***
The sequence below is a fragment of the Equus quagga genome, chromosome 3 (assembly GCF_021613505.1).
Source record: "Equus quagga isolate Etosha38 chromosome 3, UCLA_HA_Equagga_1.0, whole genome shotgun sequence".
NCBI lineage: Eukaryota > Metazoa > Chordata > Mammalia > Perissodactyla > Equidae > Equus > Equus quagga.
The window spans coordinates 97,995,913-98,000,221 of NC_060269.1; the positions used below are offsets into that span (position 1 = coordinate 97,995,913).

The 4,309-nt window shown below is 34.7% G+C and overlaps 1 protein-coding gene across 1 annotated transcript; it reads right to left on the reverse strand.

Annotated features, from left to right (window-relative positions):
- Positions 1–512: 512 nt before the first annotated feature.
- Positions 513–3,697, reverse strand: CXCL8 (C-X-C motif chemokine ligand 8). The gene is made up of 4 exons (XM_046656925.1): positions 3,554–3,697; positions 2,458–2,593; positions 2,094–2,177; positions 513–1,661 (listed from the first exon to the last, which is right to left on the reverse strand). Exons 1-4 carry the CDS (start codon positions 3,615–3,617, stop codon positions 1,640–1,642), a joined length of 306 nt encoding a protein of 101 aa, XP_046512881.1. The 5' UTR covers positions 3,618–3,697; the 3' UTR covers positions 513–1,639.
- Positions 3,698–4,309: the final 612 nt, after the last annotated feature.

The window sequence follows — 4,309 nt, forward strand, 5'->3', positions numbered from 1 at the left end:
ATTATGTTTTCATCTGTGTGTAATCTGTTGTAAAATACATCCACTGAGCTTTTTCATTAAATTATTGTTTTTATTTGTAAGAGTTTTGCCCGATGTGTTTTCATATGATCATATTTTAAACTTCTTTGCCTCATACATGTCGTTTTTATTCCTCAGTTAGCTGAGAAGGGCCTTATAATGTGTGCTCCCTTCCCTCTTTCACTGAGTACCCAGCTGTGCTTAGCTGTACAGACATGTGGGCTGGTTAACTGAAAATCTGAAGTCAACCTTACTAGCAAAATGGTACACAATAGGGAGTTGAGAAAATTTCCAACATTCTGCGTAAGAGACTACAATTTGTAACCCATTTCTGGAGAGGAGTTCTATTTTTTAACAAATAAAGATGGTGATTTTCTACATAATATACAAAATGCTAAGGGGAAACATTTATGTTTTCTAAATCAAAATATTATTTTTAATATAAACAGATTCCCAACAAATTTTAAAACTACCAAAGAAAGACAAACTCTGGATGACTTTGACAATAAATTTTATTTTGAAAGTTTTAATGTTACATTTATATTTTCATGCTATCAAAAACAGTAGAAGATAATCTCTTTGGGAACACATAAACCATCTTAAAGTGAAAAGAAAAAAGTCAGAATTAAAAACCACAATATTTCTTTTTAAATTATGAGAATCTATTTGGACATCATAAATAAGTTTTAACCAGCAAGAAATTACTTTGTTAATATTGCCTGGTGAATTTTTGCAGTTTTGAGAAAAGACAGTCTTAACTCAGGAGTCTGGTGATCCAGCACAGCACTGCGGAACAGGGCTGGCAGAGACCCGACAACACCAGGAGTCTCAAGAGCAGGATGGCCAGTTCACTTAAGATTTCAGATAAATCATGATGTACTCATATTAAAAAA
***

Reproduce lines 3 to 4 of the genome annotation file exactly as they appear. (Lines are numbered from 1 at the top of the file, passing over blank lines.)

NCBI lineage: Eukaryota > Metazoa > Chordata > Mammalia > Perissodactyla > Equidae > Equus > Equus quagga.
The window spans coordinates 97,995,913-98,000,221 of NC_060269.1; the positions used below are offsets into that span (position 1 = coordinate 97,995,913).